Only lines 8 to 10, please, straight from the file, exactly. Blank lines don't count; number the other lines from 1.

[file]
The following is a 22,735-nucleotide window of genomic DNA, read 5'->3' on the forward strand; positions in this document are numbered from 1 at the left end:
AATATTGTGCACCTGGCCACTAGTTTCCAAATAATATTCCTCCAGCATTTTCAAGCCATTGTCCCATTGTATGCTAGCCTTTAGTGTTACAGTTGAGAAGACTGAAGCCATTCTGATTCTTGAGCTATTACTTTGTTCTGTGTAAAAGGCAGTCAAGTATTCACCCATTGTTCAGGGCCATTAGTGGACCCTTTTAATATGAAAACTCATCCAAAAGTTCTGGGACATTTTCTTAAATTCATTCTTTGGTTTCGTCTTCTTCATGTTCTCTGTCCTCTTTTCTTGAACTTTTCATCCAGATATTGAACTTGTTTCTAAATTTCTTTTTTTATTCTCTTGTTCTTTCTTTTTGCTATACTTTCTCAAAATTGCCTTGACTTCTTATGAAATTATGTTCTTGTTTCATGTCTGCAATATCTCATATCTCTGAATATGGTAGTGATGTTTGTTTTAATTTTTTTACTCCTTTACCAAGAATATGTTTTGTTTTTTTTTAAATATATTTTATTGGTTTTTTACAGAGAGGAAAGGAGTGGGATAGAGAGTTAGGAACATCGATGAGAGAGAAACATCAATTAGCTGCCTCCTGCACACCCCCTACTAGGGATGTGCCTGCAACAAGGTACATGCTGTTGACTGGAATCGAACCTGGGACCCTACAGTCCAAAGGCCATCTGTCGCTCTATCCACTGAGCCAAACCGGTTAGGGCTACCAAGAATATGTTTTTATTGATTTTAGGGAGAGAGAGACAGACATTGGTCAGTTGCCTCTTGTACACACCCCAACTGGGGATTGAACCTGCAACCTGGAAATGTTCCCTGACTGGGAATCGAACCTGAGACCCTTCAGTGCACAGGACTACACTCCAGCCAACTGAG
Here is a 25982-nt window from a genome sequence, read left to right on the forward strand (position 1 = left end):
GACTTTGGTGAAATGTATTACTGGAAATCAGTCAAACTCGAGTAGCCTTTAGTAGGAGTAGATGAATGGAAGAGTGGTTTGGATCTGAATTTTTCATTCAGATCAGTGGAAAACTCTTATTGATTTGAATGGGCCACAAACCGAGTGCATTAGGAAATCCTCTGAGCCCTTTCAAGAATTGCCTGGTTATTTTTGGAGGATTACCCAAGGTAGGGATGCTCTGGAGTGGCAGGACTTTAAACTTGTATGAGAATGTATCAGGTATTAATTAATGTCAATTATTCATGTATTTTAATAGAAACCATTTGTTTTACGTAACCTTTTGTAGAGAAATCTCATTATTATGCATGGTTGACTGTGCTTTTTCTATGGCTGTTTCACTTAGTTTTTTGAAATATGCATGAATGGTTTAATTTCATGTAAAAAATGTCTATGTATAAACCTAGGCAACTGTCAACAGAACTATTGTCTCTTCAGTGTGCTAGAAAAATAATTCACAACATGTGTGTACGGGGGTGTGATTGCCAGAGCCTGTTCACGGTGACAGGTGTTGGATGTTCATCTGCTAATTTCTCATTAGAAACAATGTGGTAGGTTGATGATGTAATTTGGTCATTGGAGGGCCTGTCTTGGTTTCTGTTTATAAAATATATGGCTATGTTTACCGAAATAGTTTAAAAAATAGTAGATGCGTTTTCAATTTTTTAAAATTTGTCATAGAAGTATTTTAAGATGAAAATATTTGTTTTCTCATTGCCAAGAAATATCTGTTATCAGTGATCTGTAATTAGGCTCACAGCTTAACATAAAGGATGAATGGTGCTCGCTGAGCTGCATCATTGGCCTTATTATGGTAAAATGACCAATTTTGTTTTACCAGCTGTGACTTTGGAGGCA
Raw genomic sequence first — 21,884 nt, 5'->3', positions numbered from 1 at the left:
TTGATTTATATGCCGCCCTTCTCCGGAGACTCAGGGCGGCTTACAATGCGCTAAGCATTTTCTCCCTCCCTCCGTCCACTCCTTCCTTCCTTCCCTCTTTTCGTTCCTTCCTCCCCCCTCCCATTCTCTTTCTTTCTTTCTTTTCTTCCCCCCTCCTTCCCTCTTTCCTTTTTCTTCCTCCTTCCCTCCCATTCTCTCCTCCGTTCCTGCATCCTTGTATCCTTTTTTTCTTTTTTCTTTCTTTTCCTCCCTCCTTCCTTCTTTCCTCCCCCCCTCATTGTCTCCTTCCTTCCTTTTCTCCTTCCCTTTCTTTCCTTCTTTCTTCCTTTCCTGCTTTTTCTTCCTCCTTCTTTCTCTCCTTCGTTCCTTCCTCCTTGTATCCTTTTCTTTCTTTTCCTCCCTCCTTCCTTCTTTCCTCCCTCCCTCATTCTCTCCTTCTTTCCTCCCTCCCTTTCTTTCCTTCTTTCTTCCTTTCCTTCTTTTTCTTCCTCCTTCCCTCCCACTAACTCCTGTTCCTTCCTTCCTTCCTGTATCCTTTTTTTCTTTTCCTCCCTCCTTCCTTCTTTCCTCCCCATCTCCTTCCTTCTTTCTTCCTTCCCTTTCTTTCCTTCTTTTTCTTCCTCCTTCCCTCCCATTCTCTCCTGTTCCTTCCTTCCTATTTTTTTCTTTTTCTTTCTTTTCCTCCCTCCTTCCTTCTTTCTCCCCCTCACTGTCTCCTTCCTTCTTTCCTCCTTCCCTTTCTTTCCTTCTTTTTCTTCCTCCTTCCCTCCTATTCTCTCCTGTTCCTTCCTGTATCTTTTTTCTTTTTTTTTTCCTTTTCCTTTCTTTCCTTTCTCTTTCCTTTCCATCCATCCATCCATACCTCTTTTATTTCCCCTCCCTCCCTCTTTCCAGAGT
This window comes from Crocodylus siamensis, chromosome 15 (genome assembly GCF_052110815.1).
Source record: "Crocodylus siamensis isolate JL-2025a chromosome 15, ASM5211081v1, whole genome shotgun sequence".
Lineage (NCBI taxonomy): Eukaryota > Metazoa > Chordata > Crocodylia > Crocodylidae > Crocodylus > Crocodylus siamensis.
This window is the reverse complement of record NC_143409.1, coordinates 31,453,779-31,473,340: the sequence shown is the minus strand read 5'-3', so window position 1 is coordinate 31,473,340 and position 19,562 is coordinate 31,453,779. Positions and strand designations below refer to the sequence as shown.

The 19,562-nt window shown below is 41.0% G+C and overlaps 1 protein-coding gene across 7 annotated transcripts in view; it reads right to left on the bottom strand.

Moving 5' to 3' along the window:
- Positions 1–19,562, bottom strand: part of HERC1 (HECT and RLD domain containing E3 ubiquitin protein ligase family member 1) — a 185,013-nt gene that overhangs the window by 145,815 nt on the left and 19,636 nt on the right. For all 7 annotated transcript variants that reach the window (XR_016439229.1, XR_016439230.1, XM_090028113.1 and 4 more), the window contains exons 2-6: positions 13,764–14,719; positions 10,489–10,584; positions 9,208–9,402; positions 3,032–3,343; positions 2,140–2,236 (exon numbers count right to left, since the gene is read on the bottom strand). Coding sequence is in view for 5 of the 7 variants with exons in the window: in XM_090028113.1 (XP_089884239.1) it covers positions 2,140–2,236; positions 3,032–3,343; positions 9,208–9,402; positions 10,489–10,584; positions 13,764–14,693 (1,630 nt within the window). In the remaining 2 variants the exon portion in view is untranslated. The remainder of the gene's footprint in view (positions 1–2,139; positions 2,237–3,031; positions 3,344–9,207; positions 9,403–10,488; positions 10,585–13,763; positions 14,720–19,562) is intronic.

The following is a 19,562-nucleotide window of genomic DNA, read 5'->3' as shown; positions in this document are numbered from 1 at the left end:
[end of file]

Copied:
Source record: "Crocodylus siamensis isolate JL-2025a chromosome 15, ASM5211081v1, whole genome shotgun sequence".
Lineage (NCBI taxonomy): Eukaryota > Metazoa > Chordata > Crocodylia > Crocodylidae > Crocodylus > Crocodylus siamensis.
This window is the reverse complement of record NC_143409.1, coordinates 31,453,779-31,473,340: the sequence shown is the minus strand read 5'-3', so window position 1 is coordinate 31,473,340 and position 19,562 is coordinate 31,453,779. Positions and strand designations below refer to the sequence as shown.